Not the sharpest tool in the shed: Meaning, synonyms & origin + 9 example sentences

What does “Not the sharpest tool in the shed” mean?

The idiom “not the sharpest tool in the shed” means someone who lacks intelligence, intellect, or smartness. It can be used to point out to a person who is naïve, dull, stupid, uneducated, or simply lags behind in comprehending jokes. Such an individual is often not considered clever or crafty.

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9 examples of how to use “Not the sharpest tool in the shed” in a sentence

  • Ahmed might not be the sharpest tool in the shed for this project, as he is not good at socializing.
  • I would have loved to help you, but I’m not the sharpest tool in the shed when it comes to mathematics.
  • You have amazing cognitive skills; however, you are not the sharpest tool in the shed when it comes to interpersonal skills.
  • I shouldn’t have trusted you—you were never the sharpest tool in the shed anyway.
  • Believe me when I say Rosette is not the sharpest tool in the shed; she forgot to bring her bag to school!
  • Although Blake is not the sharpest tool in the shed, he is still trustworthy.
  • I think the people who are the kindest, are usually not the sharpest tool in the shed.
  • Most of the people in our class have good grades, except for the ‘Sunny Squad’. They are just not the sharpest tool in the shed in terms of studies.
  • Not being the sharpest tool in the shed, doesn’t make one any less worthy of respect.

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The origin of “Not the sharpest tool in the shed”

The expression “not the sharpest tool in the shed” has a vague etymology. Hence the exact time and place of its origin are unknown. However, the most probable presumption suggests that it became popular in the late twentieth century, particularly in the 1990s. The first use was recorded in July 1994 in a newspaper (Colorado Springs Gazette Telegraph newspaper).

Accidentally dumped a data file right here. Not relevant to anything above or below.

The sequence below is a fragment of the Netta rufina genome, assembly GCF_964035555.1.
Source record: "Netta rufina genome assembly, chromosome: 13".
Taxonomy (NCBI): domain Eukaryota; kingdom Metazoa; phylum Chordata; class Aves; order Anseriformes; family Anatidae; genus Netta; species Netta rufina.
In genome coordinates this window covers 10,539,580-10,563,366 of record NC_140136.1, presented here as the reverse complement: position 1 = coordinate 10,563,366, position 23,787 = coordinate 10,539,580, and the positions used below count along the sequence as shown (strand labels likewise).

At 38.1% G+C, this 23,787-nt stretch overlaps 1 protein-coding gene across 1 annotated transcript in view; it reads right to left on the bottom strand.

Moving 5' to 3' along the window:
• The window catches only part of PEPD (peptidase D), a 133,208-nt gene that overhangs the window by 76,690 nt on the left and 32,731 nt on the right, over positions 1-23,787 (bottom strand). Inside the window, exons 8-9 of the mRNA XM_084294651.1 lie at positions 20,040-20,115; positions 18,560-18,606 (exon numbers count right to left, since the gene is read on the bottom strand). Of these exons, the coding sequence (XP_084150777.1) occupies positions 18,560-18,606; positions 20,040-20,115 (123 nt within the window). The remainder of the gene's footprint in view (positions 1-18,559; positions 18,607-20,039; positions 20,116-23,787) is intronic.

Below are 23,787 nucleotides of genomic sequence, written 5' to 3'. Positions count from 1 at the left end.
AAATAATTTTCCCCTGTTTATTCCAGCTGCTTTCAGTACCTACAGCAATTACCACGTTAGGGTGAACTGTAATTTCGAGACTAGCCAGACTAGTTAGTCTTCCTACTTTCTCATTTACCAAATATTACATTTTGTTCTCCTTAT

Besides this, the word ‘sharp/bright’ has been associated with intelligence, or smartness for a long time. Likewise, the word ‘dull/dim’ has had a connection with stupid, or slow-witted. This connection dates back to over 800 years, possibly in the Middle Ages. Therefore, the term might have come into existence, with relation to tools. So, a metaphoric association can be hypothesized between sharp tools and intelligence, and between blunt tools and slow-wittedness. Other related expressions also came into existence afterward, with slight variations (above 20). Some terms include, not the sharpest knife in the drawer, not the brightest bulb in the box, not the brightest pebble on the beach, not the sharpest pencil in the pencil box, not the brightest crayon in the box, etc. These variations might have originated to meet with the modern world terms. This indicates that the said idiom is fairly common in usage.

Synonyms for “Not the sharpest tool in the shed”

Unintelligent, dumb, stupid, dimwit, airhead, brainless, slow-witted, doltish, idiotic, obtuse, think-skulled, silly, foolish, imbecile, pea-brained, fat-headed, irrational, unwise, imprudent, half-witted, cretinous, gullible, naïve, unworldly, uninitiated, ignorant, artless, imperceptive, unknowledgeable, witless, vacuous, vapid, dull, dense, slow-witted, gormless, dopey, lamebrain, oaf.

Idioms related to “Not the sharpest tool in the shed”

  • Not the brightest bulb in the box
  • Not the brightest crayon in the box
  • Not the sharpest knife in the drawer
  • Not the sharpest pencil in the pencil box
  • Not the brightest pebble on the beach
  • Missing gray matter
  • Missing brain cells
  • Dumb as a box of rocks
  • Dumb as a bag of hammers
  • Lights are on, but nobody’s home
  • Weak in the head
  • As thick as a brick
  • As daft as a brush
  • A few bricks short of a (full) load
  • As smart as bait
  • A few cards short of a full deck
  • Not have much between the ears
  • Ain’t got a grain of sense